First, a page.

Leading Article: Stop selling off our honours

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The Independent Culture
IT IS now more obvious than ever that when the Prevention of Abuses Act put an end to the scandal of Lloyd George's sale of honours, it simply drove the practice underground rather than eradicated it. Richard Branson has told The Independent that the last government hinted at an honour if he would chip in to the Conservative party's coffers. This is the kind of direct quo in return for quid which was always suspected of the Tories, but never proven. Scrutiny of the published Tory donations from companies showed a remarkable degree of correlation with the award of knighthoods and peerages to their bosses. Labour's much greater openness last weekend about its source of funds revealed a similar, if less strong, correlation.

There are two solutions. One would be to revert to the pre-1925 position, only to remit the funds raised to the Exchequer rather than to the Prime Minister's party. Now that the DVLC has realised that it can save public money by flogging off unusual combinations of numbers and letters, the Treasury could move in to realise the value of the long lists of Ks, OBEs, MBEs and so on, which are currently handed out free of charge. The going rate for peerages before 1925 was pounds 100,000, for baronetcies pounds 40,000 and knighthoods pounds 10,000. Gordon Brown could pay off the National Debt in no time if those were updated to today's prices.

However, that might be thought a little demeaning to the ideas of merit, not to mention honour, which are supposed to be embodied in the honours system.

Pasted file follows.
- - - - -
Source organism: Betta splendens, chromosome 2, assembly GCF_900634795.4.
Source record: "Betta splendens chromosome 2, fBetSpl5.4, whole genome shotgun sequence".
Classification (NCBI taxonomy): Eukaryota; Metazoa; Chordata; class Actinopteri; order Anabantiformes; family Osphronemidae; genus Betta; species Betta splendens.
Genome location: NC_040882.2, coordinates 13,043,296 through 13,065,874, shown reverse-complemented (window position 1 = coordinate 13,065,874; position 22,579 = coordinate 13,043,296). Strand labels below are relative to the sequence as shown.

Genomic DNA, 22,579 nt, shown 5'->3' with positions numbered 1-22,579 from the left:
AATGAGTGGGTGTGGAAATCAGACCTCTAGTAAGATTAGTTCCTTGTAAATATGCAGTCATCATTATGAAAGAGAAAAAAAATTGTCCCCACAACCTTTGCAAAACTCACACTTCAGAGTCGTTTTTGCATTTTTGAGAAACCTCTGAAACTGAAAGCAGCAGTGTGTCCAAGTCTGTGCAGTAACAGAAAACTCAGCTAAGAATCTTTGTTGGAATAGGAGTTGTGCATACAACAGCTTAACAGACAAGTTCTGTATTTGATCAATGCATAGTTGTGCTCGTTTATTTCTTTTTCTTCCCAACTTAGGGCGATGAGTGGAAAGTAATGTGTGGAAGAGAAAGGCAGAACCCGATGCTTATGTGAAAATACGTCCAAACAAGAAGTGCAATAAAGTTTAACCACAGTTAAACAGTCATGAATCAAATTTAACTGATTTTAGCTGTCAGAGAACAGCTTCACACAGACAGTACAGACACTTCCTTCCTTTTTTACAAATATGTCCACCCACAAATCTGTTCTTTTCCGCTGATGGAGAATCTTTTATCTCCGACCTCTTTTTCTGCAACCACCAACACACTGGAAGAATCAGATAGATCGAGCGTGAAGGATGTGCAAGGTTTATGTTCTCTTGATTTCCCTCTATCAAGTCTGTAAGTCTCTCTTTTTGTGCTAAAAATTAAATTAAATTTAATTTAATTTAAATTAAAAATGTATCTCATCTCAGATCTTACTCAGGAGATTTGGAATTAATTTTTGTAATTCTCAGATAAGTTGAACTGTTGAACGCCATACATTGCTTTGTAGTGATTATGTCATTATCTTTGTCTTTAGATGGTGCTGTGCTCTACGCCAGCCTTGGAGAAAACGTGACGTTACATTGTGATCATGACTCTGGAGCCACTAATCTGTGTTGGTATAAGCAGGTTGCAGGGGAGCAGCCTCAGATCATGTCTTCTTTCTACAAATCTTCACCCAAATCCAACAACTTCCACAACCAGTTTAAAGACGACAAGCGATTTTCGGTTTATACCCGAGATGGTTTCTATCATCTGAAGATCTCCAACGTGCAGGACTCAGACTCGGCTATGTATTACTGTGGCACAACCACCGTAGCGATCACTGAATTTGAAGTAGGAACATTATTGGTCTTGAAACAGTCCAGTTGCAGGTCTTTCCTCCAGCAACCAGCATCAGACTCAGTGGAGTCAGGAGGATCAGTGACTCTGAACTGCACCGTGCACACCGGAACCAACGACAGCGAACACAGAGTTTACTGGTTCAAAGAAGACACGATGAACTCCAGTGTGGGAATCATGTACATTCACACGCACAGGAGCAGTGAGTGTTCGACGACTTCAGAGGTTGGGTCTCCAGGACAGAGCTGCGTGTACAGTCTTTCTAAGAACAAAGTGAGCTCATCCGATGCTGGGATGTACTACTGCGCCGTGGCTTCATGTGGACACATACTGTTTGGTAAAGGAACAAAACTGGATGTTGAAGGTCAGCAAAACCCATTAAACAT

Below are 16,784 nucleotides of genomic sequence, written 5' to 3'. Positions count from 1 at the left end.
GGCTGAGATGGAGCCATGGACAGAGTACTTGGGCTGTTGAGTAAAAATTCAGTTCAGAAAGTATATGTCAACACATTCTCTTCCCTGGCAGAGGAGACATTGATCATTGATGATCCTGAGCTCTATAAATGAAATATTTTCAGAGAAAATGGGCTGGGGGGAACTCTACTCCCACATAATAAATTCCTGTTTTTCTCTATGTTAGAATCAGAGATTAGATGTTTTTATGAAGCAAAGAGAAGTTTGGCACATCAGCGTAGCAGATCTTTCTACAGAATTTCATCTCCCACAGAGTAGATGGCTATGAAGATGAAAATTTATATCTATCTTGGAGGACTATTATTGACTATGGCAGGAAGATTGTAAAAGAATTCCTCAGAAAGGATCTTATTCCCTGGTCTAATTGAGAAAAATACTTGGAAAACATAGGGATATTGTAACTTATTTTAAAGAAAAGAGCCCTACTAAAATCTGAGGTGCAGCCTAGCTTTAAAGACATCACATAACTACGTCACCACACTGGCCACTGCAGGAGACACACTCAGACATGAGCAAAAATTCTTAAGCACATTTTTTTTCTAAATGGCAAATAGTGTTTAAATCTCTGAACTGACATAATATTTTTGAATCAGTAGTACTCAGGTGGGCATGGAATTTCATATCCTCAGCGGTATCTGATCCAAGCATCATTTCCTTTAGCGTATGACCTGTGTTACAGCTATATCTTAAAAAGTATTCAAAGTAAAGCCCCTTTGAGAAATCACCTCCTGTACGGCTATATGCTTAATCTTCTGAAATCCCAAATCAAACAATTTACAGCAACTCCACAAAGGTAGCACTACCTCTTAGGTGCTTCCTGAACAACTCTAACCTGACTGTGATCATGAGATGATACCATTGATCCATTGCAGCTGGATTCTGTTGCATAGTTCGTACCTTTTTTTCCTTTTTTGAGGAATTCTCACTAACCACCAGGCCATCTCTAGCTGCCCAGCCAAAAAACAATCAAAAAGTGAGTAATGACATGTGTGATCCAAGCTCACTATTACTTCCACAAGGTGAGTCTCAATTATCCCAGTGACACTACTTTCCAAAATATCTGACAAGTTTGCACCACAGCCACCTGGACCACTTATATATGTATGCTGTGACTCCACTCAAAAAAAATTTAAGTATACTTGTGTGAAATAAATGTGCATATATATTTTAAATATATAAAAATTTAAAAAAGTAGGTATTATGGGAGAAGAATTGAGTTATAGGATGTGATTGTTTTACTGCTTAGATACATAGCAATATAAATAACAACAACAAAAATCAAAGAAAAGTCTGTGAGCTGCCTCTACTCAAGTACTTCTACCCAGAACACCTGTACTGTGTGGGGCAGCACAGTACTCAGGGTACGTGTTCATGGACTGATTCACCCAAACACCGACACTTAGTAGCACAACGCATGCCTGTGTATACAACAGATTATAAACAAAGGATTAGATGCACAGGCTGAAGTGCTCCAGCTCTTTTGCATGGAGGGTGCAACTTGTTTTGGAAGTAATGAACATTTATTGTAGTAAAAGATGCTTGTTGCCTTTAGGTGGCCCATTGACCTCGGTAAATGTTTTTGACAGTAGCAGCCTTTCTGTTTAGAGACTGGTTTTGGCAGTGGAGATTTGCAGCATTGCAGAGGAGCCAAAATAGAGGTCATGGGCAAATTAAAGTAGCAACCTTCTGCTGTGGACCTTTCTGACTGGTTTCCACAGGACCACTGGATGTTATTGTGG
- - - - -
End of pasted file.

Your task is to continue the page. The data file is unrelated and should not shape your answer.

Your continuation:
The other solution would be to abolish knighthoods and rewards for political or royal service, and to give responsibility for the handing-out of honours of equal worth to an independent body. The careful gradation of imperial orders is an incentive to the worst of British snobbery: there should be a single mark of public respect - the British Medal, say. It could be awarded in the Queen's name, on condition that the monarchy give up any pretensions to political power - or "perrogative" as George V used to misspell it when complaining to Lloyd George about his policy. That way, long-serving lollipop ladies and heroic police officers could be recognised without the honours lists being clogged up with time servers and party funders.

Membership of the House of Lords, similarly, should be allocated by an independent commission - to the extent that it is not decided by the rather more exacting mechanism of democratic election.

Fifteen prime ministers after Lloyd George, the old rascal's clean-cut successor has failed to attack the corrupt honours system with his vaunted radicalism.